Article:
Cisco PSIRT reporting Customers affected by ASA VPN DoS attacks

Published: 2015-07-09
Last Updated: 2015-07-09 14:00:50 UTC
by Mark Baggett (Version: 1)
5 comment(s)

Patch your firewalls!

2015-July-08 UPDATE: Cisco PSIRT is aware of disruption to some Cisco customers with Cisco ASA devices affected by CVE-2014-3383, the Cisco ASA VPN Denial of Service Vulnerability that was disclosed in this Security Advisory. Traffic causing the disruption was isolated to a specific source IPv4 address. Cisco has engaged the provider and owner of that device and determined that the traffic was sent with no malicious intent. Cisco strongly recommends that customers upgrade to a fixed Cisco ASA software release to remediate this issue. 

Cisco has released free software updates that address these vulnerabilities. Workarounds that mitigate some of these vulnerabilities are available.

This advisory is available at the following link:

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5 comment(s)


Thanks Mark. But still confusing or not clear about the below three points.

1. Cisco comment - "Owner/provider sent traffic with no malicious intent" - Then what actually happened.
2. What is the attack vector - So that we can check for corresponding events(logs) from firewalls.
3. Is that a worldwide attack - According to my information, Asia,America and Europe located devices also got infected.

All good questions. I suspect that Cisco saying "Owner/provider sent traffic with no malicious intent" means... "Someone accidentally crashed the ASA stumbling on to this DoS. it wasn't malicious... and don't even THINK it is related to the Stock Exchange or United going down. Dont even think it... did you think it? Dont do it!" Ok Ok.. I am putting a lot of words and sentiment in their comment that they certainly didn't make BUT I imagine they want people to know they didn't learn about this DoS as a result of yesterdays outages.

I don't have have much more information at the moment that will help me answer your other questions but we are keeping an eye on situation.
Thanks for contacting the ISC!
Mark Baggett

My first thought is that "non-malicious intent" would suggest either research, or testing of software under development.
I personally would not like to accept their determination of non-malicious, if they are not releasing
the major facts, however.

Most likely research, if traffic is coming from a single IP through multiple organizations' ASAs. But
depending on the technical details of the DoS bug, impactful traffic might just occasionally show up
in normal traffic, so DoS might be triggered by coincidence.

Research could take the form of running scanning tools that send some probe packets to random IP addresses,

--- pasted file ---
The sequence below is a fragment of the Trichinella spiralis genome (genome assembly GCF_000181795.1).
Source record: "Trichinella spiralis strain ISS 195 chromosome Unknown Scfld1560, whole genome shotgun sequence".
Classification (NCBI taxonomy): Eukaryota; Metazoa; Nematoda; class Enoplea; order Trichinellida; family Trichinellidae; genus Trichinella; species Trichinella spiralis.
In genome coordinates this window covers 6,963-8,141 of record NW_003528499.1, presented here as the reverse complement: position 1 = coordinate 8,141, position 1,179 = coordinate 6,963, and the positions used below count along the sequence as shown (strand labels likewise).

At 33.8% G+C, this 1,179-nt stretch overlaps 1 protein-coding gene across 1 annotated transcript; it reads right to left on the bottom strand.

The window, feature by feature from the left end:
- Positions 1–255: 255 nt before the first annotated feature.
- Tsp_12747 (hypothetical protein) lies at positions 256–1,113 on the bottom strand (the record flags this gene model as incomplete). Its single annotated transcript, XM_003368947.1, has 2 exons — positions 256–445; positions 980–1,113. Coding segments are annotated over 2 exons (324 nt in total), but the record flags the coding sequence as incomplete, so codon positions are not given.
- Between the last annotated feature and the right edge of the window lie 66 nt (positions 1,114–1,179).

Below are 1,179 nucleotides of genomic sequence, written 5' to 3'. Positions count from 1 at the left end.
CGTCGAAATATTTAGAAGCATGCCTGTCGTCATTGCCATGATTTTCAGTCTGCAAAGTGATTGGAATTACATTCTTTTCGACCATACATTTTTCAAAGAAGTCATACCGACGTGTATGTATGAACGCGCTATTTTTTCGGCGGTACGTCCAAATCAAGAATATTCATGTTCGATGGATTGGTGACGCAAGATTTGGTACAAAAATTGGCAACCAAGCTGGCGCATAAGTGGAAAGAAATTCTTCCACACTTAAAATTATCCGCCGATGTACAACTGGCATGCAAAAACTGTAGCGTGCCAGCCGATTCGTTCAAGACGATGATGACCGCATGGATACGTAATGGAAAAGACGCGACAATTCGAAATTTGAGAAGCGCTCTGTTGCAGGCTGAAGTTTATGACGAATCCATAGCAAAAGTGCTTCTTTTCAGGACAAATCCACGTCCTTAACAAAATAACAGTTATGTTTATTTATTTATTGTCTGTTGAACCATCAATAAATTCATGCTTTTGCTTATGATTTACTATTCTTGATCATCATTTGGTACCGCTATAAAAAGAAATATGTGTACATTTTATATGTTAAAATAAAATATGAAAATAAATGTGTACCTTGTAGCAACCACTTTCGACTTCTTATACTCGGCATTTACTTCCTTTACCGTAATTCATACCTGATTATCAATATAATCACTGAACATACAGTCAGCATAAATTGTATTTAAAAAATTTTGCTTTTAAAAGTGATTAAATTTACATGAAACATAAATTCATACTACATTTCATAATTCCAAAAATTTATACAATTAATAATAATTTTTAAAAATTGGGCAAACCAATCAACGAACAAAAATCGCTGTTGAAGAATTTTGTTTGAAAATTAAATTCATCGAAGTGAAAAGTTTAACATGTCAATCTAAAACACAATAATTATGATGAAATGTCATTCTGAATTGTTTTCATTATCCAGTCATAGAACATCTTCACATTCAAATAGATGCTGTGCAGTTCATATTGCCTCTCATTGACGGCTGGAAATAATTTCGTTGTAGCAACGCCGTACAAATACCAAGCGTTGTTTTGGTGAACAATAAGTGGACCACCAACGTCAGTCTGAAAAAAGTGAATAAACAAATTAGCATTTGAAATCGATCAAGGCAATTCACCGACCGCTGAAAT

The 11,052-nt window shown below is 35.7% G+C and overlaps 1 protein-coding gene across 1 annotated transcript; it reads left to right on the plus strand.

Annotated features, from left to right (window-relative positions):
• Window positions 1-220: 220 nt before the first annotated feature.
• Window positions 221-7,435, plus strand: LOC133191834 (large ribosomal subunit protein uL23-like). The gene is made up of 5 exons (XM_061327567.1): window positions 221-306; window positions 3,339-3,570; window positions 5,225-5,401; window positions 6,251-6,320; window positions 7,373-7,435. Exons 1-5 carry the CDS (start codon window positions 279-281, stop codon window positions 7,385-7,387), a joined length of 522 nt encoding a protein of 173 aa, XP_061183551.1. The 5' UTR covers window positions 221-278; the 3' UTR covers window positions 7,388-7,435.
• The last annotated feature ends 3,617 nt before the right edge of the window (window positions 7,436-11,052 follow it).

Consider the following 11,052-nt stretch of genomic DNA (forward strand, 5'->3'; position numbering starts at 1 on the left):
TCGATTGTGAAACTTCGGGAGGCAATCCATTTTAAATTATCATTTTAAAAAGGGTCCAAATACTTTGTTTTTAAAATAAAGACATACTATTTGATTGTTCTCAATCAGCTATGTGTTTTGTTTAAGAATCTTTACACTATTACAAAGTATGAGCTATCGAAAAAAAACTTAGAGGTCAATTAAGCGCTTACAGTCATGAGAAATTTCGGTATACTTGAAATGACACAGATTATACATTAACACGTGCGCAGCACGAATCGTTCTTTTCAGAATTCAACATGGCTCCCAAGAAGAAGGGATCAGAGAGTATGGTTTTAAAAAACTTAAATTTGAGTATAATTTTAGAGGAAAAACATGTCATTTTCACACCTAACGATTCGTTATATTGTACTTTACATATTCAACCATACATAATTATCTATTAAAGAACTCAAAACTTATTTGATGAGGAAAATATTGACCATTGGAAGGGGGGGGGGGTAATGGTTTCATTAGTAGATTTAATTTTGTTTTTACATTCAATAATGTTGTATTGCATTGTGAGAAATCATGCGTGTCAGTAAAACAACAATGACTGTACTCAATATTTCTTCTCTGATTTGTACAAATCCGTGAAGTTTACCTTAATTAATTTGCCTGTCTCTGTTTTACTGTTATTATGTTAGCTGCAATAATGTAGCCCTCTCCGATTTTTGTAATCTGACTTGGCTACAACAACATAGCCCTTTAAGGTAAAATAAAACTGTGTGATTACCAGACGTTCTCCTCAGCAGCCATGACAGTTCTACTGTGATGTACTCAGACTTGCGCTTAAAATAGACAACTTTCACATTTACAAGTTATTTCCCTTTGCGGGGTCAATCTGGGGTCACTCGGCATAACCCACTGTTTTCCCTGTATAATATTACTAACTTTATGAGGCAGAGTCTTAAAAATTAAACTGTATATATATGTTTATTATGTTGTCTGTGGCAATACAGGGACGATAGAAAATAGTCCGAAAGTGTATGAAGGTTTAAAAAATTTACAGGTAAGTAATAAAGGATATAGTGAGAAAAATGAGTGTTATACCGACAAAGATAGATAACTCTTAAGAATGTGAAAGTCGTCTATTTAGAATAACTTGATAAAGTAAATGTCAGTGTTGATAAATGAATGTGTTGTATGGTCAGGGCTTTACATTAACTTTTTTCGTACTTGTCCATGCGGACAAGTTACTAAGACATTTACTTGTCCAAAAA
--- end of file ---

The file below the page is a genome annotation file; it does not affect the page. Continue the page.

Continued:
but could accidentally trigger bugs. Probes do not necessarily look like normal traffic, and might trigger different
bugs. The research traffic might also be unwanted by various networks, so it's kind of like E-mail spam.

That kind of research might be forseeably "risky" for the receiving network, and that is always a risk with any
unauthorized scan/probe, But might be unavoidable without canceling their intended research
that is not specifically designed to cause any DoS.
Thanks Mark for the nice explanation. Whatever their intention was, what about the downtime for these many organizations worldwide. It really did malicious stuff :)

[CVE-2014-3383] - A remote user can send specially crafted UDP packets to the target device via IPv4 or IPv6 to trigger a flaw in the IKE implementation and cause the target device to reload.

From the above sentence what I understand is, they need to send specially crafted UDP packets to target device by exploiting flaw in IKE (VPN) –> I don’t think this will happen in accident, if its normal or crafted UDP packet, yes it’s possible. But UDP packet tweaked to exploit IKE needs further specification. And it targeted to worldwide ASA devices, seems bit unreliable.

Some additional information regarding the incidents.

According to Cisco sources, it seems message ID: 713903, Can't find a valid tunnel group, aborting and Header invalid, missing SA payload! would be the related events.

But still confusing whether these two packets or particular sessions with 20-30 events in a time interval of 1, 2 hour will do the attack. Or it’s crafted in such a way that a single session is enough to do the job. Because I didn’t see a flood of packets in devices for these exploit.


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